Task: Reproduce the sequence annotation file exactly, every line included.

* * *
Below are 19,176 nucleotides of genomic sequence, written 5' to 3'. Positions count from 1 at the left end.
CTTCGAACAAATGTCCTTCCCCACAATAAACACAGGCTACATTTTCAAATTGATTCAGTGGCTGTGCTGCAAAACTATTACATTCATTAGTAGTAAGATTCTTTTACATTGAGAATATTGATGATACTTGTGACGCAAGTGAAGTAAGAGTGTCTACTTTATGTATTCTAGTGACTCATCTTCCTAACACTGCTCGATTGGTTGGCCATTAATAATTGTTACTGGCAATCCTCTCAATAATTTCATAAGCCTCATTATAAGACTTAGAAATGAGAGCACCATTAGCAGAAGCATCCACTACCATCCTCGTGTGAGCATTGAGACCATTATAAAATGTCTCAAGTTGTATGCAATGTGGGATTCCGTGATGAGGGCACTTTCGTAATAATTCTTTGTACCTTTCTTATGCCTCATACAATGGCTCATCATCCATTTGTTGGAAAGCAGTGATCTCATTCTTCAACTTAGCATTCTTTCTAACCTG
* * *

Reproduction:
Below are 19,176 nucleotides of genomic sequence, written 5' to 3'. Positions count from 1 at the left end.
CTTCGAACAAATGTCCTTCCCCACAATAAACACAGGCTACATTTTCAAATTGATTCAGTGGCTGTGCTGCAAAACTATTACATTCATTAGTAGTAAGATTCTTTTACATTGAGAATATTGATGATACTTGTGACGCAAGTGAAGTAAGAGTGTCTACTTTATGTATTCTAGTGACTCATCTTCCTAACACTGCTCGATTGGTTGGCCATTAATAATTGTTACTGGCAATCCTCTCAATAATTTCATAAGCCTCATTATAAGACTTAGAAATGAGAGCACCATTAGCAGAAGCATCCACTACCATCCTCGTGTGAGCATTGAGACCATTATAAAATGTCTCAAGTTGTATGCAATGTGGGATTCCGTGATGAGGGCACTTTCGTAATAATTCTTTGTACCTTTCTTATGCCTCATACAATGGCTCATCATCCATTTGTTGGAAAGCAGTGATCTCATTCTTCAACTTAGCATTCTTTCTAACCTG